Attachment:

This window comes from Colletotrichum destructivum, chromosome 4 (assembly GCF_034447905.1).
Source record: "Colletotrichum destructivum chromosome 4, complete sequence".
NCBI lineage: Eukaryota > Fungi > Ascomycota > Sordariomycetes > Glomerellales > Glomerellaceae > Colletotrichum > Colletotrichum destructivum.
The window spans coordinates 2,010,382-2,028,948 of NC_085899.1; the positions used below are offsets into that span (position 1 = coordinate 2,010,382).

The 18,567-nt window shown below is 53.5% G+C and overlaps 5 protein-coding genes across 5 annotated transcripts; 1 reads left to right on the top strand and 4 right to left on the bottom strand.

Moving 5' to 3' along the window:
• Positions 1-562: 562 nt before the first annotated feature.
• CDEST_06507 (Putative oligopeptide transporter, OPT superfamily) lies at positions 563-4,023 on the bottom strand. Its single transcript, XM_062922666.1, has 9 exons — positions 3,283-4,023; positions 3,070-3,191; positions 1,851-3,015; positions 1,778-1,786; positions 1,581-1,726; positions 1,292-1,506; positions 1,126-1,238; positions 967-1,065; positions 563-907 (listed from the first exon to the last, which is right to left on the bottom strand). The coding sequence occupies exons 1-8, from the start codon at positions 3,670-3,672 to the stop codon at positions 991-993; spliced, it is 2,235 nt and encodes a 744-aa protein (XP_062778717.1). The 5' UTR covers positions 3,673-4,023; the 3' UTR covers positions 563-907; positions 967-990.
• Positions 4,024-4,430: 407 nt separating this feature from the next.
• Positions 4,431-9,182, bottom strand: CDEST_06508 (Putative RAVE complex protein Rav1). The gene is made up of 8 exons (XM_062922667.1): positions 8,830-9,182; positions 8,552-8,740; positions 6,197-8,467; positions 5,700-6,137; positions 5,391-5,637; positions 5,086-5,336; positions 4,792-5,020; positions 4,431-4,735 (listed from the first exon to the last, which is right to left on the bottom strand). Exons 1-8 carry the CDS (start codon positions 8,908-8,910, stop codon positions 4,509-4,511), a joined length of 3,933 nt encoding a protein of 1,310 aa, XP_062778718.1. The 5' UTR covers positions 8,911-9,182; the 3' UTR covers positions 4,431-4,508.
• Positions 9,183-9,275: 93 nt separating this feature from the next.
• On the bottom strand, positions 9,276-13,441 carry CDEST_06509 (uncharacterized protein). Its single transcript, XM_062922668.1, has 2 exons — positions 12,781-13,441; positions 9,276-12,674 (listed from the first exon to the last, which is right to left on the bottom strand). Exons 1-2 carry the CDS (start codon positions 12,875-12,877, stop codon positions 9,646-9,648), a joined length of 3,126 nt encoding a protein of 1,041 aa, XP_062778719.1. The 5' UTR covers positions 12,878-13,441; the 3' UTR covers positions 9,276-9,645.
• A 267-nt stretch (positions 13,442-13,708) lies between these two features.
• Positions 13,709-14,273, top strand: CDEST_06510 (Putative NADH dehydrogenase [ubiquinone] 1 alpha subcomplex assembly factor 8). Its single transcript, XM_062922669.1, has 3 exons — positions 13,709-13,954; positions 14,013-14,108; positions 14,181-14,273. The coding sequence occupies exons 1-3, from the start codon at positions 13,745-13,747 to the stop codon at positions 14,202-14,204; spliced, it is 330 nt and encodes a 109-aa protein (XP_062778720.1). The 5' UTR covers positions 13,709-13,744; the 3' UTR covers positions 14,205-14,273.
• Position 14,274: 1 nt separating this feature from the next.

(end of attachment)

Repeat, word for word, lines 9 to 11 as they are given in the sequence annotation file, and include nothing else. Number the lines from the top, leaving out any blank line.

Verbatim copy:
• Positions 4,024-4,430: 407 nt separating this feature from the next.
• Positions 4,431-9,182, bottom strand: CDEST_06508 (Putative RAVE complex protein Rav1). The gene is made up of 8 exons (XM_062922667.1): positions 8,830-9,182; positions 8,552-8,740; positions 6,197-8,467; positions 5,700-6,137; positions 5,391-5,637; positions 5,086-5,336; positions 4,792-5,020; positions 4,431-4,735 (listed from the first exon to the last, which is right to left on the bottom strand). Exons 1-8 carry the CDS (start codon positions 8,908-8,910, stop codon positions 4,509-4,511), a joined length of 3,933 nt encoding a protein of 1,310 aa, XP_062778718.1. The 5' UTR covers positions 8,911-9,182; the 3' UTR covers positions 4,431-4,508.
• Positions 9,183-9,275: 93 nt separating this feature from the next.